“That this country is the greatest military power in the world is truly frightening...The people of the US are well known for their insularity. They know little about the world beyond their borders. They believe that they are always right," he wrote. 

Mahathir’s style of anti-Israel and anti-US rhetoric is common both at tribunal hearings and among other figures in his camp. On the tribunal’s board of trustees is Matthias Chang, Mahathir’s attorney and confidante, and author of the book “Brainwashed for War, Programmed to Kill: The Zionist Global War Agenda.”

At the tribunal’s last hearings on abuses in Palestine, a lead prosecutor, Gurdial Singh Nijar, explained that “when we use the word ‘Jews’ here, we are talking primarily about the Zionist Jews. These are Israelis furthering the Zionist cause in as much as Germany was advancing Nazi fascist rule.”


Neither US or Israeli leaders or their troops can be prosecuted by the International Criminal Court. Israel never signed the court’s statute; the US under former President Bill Clinton signed it in 2000, but the Bush administration announced it would never ratify the statute and had “no legal obligations” under the courts.

The courts in The Hague have investigated cases in Libya, Venezuela, Iraq, Colombia and elsewhere. But so far, they have only lodged convictions for rulers from poor African states such as Sierra Leone and the Democratic Republic of the Congo.

“You’ll notice they’re all from Africa,” Yaacob said. “I’m not saying they don’t deserve justice. But be fair.”

However toothless, the Kuala Lumpur tribunal considers itself a “full legal entity,” said Zulaiha Ismail, executive director of the Perdana Global Peace Foundation, another Mahathir-led project to end war. “We use qualified judges. We follow the right procedures. We even had a judge refused because he was too one-sided.”

But Mahathir’s ego has perhaps clouded a mission that is otherwise honorable: holding powerful nations accountable for unjust acts of war, said Greg Lopez, a Malaysian and visiting fellow at Australian National University’s Department of Political and Social Change.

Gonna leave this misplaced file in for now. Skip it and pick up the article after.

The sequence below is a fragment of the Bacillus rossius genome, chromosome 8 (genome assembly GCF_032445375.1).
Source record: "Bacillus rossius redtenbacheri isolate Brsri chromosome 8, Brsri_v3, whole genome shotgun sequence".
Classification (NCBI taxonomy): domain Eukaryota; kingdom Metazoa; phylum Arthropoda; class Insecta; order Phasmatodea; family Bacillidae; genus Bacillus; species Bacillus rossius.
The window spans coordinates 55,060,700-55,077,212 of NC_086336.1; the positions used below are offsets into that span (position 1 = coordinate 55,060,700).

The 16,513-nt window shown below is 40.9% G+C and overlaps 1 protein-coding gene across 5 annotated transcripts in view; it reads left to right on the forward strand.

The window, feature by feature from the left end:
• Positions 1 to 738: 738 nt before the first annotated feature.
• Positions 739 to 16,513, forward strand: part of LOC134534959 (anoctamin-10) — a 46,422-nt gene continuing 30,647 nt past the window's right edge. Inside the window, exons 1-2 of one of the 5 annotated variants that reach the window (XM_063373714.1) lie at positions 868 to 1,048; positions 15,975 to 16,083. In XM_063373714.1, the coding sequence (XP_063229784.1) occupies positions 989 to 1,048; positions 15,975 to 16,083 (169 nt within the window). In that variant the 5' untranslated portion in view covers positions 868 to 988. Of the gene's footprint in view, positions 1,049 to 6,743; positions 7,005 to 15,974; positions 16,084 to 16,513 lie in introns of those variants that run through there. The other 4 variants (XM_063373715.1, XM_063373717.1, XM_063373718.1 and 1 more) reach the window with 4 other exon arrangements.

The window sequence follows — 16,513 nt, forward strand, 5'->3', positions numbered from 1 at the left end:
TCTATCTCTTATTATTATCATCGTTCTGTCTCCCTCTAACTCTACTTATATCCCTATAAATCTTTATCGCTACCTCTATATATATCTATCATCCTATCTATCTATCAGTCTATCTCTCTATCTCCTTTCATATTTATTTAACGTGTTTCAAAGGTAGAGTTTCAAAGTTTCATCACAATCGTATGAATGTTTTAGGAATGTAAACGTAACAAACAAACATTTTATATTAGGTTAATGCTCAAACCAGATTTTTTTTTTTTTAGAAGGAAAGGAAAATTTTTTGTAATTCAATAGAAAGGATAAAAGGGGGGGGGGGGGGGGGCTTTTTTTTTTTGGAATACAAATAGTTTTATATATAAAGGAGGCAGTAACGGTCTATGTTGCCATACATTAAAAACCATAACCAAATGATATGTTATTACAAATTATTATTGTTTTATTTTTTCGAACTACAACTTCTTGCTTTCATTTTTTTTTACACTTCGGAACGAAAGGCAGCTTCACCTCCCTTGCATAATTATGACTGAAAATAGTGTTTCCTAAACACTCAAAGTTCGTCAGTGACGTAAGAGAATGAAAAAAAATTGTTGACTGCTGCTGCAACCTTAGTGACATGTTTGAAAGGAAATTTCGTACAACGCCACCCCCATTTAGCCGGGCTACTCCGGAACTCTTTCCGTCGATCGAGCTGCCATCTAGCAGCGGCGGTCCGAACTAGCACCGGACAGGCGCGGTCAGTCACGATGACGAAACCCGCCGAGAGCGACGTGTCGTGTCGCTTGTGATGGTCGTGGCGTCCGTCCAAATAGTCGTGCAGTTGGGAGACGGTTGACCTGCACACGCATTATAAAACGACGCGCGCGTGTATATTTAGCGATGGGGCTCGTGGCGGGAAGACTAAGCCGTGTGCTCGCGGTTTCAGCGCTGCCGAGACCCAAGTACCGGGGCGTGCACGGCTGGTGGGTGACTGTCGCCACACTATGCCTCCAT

“There is a consensus on (former United Kingdom Prime Minister) Tony Blair and Bush Jr. that their second Gulf War was a false war,” Lopez said. “But this should not be a vendetta and it should not be about one person’s ambition.”

Now 87, Mahathir presided over Malaysia as it rose to become one of the few Muslim-majority states outside the Middle East to achieve economic success. In Malaysia, he is deeply revered by many for leading Malays to prosperity. But he is also scorned by detractors who blame him for strengthening the ruling party’s authoritarian style of rule.

“When Mahathir retired in 2003, if he’d just kept his mouth shut, he would have gone down as Malaysia’s greatest prime minister,” Lopez said. “He did great things for Malaysia. He put Malaysia on the map. But because of this ego he has, he overreaches himself.”

Though popular among many Malay nationalists for daring to lash out at Western imperialism — Malaysia is a former British colony — his actual policies were often quietly aligned with the US and its allies.

Under Mahathir, and today, the two nations’ militaries train together and swap intel; the US is among Malaysia’s top trading partners; and American conglomerates (namely electronics manufacturers) help power Malaysia’s economy.

Much of Mahathir’s anti-West and anti-Israel talk is “playing to the gallery,” Lopez said. “Some of Malaysia’s most loyal investors are Jews. The facts suggest that Mahathir knows where his bread is buttered. And the West knows he’s not a Hugo Chavez or a Fidel Castro.”

Regardless of Mahathir’s controversial profile, Yaacob said, history will vindicate his vision of a world without war.

“A lot of people in the West have a very negative view of Mahathir. It’s quite sad because his vision is something all sides can support,” he said. “But we know what we’re trying to propagate now won’t be seen in our lifetimes or even our grandchildren's’ lifetimes.”